Officials concerned over long-term effects of virtual learning
BATON ROUGE - There are about 11,000 students who are learning virtually, or a combination of in-person and virtual, in East Baton Rouge Parish. As COVID-19 restrictions ease, parents and teachers are trying to plan for school to get back to normal.
Until that happens, there's a concern over the gap between students who have been in the classroom and those who have stayed virtual. Senator Bill Cassidy put a federal focus on the issue Tuesday.
"The Centers for Disease Control have been saying for months, schools should be reopened," Cassidy said.
Inside the library of Liberty Magnet High School, Cassidy took questions from students to learn more from whom he calls the future of this country. His concern is about the gap in the last year of learning.
"They're our future," he said. "If you miss a year preparing for your future, we're all affected."
Liberty High junior Devin Knight was in virtual learning for a few months before coming back to class. He said it was a lot harder to focus while learning virtually, and the inconsistency has taken its toll.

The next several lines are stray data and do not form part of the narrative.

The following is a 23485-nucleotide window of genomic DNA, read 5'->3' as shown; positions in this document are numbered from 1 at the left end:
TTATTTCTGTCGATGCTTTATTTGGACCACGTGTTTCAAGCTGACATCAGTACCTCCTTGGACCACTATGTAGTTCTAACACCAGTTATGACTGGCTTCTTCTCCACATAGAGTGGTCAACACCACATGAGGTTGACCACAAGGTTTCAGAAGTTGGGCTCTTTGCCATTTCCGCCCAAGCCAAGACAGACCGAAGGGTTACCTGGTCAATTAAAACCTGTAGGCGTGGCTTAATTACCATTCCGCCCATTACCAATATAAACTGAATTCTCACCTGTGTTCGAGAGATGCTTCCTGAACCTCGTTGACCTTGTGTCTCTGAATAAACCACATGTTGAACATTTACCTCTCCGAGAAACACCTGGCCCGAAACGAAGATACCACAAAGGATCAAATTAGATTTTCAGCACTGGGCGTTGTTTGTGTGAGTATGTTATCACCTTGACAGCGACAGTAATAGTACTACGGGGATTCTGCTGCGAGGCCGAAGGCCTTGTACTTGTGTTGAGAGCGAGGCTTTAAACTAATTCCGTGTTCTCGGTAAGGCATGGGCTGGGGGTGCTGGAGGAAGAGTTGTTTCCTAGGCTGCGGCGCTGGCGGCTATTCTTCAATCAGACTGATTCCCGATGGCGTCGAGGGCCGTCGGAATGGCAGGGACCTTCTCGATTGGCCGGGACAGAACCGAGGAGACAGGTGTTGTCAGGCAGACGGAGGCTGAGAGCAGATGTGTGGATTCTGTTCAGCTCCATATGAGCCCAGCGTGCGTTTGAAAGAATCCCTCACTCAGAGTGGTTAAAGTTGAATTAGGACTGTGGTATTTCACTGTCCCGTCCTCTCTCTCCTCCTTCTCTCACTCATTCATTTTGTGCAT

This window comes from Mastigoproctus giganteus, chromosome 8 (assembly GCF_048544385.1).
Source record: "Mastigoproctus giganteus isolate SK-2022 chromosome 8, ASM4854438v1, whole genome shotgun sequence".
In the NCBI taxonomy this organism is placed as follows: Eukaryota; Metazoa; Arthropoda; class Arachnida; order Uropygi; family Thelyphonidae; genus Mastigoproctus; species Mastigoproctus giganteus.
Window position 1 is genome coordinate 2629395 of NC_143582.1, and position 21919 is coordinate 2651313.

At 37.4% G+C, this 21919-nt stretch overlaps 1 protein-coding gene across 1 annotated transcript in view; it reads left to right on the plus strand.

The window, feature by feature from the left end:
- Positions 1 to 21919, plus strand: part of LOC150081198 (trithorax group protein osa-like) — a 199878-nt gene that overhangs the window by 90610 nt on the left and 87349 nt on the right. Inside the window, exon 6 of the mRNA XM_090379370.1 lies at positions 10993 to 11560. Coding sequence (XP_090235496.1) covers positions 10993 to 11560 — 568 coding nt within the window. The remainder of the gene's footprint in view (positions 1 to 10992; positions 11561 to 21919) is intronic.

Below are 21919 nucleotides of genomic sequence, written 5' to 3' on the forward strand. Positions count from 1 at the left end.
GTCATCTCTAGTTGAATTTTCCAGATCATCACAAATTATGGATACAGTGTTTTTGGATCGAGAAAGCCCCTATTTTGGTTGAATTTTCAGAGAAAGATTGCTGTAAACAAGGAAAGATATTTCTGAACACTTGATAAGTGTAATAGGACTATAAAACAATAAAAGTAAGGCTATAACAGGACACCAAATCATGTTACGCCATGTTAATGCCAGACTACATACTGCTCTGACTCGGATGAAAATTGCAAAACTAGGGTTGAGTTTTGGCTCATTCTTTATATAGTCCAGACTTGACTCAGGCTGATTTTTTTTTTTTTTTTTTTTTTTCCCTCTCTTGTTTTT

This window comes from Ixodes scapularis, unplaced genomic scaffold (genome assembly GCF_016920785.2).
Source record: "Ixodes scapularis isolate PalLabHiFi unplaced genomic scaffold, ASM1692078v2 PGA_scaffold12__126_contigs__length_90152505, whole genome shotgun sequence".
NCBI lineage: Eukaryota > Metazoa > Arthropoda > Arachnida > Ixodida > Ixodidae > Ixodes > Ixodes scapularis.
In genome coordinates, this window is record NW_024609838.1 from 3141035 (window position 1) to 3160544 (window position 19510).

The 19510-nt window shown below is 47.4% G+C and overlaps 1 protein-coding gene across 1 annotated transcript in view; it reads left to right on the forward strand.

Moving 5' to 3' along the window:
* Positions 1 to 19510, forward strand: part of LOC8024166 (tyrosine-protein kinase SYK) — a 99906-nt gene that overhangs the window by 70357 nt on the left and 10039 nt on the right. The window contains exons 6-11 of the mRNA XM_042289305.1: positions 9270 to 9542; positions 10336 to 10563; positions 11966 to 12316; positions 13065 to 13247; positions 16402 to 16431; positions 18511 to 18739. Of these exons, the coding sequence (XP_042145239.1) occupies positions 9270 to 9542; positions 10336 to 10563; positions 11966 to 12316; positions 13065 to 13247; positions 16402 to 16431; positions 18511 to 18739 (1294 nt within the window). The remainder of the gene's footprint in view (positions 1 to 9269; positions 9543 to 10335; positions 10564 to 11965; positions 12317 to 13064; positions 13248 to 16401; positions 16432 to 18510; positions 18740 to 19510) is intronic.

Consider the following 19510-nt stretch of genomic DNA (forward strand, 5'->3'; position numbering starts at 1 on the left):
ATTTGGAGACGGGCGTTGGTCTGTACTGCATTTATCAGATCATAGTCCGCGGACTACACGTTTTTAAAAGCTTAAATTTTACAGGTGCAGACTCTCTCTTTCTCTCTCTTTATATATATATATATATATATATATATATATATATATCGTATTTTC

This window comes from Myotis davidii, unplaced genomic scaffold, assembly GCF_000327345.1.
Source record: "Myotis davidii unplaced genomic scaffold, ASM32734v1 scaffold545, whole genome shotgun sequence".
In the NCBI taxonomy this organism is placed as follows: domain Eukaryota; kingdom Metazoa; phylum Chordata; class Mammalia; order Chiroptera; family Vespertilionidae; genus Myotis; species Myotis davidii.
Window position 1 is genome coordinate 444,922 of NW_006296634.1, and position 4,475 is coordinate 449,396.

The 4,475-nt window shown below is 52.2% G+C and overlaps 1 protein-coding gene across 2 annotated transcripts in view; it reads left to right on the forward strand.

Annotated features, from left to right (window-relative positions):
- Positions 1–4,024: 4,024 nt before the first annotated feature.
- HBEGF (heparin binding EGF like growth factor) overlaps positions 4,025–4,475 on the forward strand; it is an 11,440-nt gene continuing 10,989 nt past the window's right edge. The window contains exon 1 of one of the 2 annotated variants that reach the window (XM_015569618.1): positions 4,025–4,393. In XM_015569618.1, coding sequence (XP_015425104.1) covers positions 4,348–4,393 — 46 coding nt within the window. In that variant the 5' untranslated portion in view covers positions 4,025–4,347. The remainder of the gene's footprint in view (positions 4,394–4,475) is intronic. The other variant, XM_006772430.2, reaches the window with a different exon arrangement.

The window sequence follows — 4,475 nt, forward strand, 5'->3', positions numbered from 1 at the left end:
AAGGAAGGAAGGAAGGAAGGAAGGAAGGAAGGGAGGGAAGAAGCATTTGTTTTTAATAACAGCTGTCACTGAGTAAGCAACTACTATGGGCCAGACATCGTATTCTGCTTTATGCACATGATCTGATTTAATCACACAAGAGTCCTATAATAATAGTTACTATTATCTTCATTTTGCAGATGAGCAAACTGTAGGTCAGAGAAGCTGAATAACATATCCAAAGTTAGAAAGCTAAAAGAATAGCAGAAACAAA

"Many students at this school and others in EBR are failing or close to failing due to the inconsistent environment, switching back and forth between hybrid and virtual and full school," Knight said.
Tuesday, Knight asked the senator about how those students who might be struggling with virtual learning can be helped through federal grants and other programs. Cassidy says some of that grant money has already been used to purchase computers and WiFi, but some of it can be used for after-school tutoring programs or summer school.
"One thing he said is next year we're hoping to move much more in-person, and I do think that would be a big factor in helping failing students," Knight said.
Cassidy said the money needs to get to the right places to help. The senator hopes to learn more about what concerns students and teachers have now and moving forward.
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